A Mess At The INS

ins immigration
Ever since Sept. 11, the Justice Department has been in a rush to round up 314,000 foreign nationals in the U.S. who have been ordered deported — but who have ignored the order.

Legally, they're known as "absconders." CBS News Correspondent Jim Stewart reports on what happened when two bail bondsmen in California went looking for one of the deportees, a Syrian national.

Syria is one of seven nations listed by the State Department as a sponsor of terrorism. And while there is no evidence linking this man to terrorism, he is here illegally. And the Immigration and Naturalization Service ordered the company that guaranteed his bail, Capital Bonding Corp., to produce him for deportation.

As the cameras rolled, two bondsmen tracked the man down and arrested him. When everyone arrived at the INS, the CBS cameras were told to wait outside. CBS microphones, however, picked up an odd thing that happened inside. In spite of the order, the INS said: We don't want him.

"We did not make a demand for this gentleman. We're not taking him into custody," said the immigration officer on duty.

In fact, the INS ordered him freed. And, as it turns out, not for the first time.

"We've delivered this individual twice now and twice he's been refused on orders that were told to us that he was wanted. It's just what we go through," said bond agent Anthony Appello.

Neither the INS nor the Justice Department would talk on camera about this case in particular or the absconder problem in general. Both have acknowledged that their paperwork is slow, they're short on staff and sometimes they just don't have enough room to hold all the aliens being turned in.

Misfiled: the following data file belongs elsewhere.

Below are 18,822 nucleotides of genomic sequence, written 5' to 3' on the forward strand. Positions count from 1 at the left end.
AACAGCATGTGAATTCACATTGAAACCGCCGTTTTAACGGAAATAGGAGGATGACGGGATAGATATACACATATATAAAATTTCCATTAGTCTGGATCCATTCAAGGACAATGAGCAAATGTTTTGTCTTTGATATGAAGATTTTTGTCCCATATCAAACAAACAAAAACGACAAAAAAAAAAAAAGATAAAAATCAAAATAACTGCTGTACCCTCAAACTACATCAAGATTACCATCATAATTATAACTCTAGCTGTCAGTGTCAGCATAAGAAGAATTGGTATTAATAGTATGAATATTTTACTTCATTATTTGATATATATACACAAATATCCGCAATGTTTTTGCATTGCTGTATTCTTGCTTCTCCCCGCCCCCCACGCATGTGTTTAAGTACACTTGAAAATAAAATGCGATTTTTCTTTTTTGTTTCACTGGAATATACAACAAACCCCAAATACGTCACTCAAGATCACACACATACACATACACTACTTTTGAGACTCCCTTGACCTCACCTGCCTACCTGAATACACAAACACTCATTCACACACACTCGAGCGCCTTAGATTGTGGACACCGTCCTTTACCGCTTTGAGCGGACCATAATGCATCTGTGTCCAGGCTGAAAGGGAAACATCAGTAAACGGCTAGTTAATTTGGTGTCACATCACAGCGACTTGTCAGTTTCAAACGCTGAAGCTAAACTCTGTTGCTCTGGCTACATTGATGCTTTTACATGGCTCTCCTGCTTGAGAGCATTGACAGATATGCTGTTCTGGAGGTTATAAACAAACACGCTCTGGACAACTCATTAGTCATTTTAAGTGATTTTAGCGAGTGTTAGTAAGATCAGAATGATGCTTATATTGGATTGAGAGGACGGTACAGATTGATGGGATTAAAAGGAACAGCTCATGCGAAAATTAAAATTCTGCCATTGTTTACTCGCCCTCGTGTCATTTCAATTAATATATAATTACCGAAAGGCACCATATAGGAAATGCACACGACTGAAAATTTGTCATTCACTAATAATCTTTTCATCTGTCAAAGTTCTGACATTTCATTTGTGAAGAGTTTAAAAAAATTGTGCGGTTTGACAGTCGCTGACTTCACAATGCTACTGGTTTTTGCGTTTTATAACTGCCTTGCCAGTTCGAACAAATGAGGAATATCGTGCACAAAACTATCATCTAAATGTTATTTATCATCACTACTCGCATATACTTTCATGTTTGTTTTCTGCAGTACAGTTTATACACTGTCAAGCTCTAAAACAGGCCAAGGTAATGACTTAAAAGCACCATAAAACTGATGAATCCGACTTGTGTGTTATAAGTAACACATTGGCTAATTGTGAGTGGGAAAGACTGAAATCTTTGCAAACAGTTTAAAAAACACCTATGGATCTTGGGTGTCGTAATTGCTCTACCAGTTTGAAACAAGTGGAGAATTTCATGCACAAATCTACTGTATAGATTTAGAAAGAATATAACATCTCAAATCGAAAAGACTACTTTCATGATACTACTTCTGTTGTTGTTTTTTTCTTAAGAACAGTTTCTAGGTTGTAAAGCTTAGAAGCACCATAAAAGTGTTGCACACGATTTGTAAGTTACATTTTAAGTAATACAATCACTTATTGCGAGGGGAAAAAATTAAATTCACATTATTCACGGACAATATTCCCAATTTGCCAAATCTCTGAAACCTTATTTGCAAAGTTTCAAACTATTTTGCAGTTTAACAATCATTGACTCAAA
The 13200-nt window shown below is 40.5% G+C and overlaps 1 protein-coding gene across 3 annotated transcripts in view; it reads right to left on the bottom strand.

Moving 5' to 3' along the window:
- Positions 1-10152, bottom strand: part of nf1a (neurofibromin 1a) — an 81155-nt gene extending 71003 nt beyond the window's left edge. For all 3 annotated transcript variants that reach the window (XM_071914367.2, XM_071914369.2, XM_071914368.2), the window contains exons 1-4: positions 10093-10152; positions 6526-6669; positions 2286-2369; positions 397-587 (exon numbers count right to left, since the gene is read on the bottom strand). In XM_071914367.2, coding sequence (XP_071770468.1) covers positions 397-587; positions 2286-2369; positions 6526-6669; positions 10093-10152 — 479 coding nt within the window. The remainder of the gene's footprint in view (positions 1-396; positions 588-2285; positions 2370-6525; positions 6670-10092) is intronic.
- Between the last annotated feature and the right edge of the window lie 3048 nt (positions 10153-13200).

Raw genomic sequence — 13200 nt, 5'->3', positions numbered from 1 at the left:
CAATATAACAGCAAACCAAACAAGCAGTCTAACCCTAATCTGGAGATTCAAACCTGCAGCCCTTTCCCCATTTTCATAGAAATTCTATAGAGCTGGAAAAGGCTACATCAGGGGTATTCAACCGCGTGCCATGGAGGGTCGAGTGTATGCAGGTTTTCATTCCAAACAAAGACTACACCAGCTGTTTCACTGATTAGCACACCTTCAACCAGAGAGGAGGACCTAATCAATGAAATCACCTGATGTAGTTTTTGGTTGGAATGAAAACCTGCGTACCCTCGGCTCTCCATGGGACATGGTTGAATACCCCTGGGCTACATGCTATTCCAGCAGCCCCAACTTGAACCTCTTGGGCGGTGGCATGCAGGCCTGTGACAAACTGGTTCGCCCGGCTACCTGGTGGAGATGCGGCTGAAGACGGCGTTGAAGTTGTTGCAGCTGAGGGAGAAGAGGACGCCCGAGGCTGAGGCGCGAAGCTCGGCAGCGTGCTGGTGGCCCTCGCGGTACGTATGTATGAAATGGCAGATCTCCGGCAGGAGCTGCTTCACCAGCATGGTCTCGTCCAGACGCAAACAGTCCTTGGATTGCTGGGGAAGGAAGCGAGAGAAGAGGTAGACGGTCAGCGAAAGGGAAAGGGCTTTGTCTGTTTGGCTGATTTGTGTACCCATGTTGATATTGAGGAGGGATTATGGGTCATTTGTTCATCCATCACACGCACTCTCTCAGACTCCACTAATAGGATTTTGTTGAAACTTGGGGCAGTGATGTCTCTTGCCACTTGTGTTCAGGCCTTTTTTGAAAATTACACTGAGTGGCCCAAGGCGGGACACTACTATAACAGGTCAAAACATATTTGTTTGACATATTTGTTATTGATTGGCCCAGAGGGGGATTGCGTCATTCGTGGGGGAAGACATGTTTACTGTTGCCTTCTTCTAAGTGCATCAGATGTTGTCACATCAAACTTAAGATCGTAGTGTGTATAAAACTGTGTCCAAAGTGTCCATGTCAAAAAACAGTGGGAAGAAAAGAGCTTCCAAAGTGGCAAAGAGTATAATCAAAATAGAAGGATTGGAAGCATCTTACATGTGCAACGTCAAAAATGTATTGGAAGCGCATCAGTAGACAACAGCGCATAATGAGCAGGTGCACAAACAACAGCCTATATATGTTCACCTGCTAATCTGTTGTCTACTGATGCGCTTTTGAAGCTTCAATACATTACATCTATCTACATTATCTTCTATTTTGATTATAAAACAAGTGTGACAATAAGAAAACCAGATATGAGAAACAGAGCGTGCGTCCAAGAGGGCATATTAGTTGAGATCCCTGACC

"It's very frustrating; a very, very frustrating system," said Vincent Smith, President of Capital Bonding Corp.

Smith says the INS is now freeing 50 percent of the aliens he's been ordered to surrender since Sept. 11.

"A big part of the problem is staffing in the districts," Smith said. "There just aren't that many field officers."

That shortage infuriates INS critics like Dan Stern, ex-director of the Federation for American Immigration Reform, a policy group which pushes for tougher immigration laws.

"INS has no place to put him," said Stern. "They don't have the detention space. They don't have the personnel to process it. They don't have the personnel to orchestrate the person's departure. So what happens? He walks again, and again, and again. It is a ludicrous situation."

That's especially true for the men engaged in these manhunts. Even if the bondsmen find the alien they're searching for, there's a good chance the INS will just turn him loose again.

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    David Hancock is a home page editor for CBSNews.com.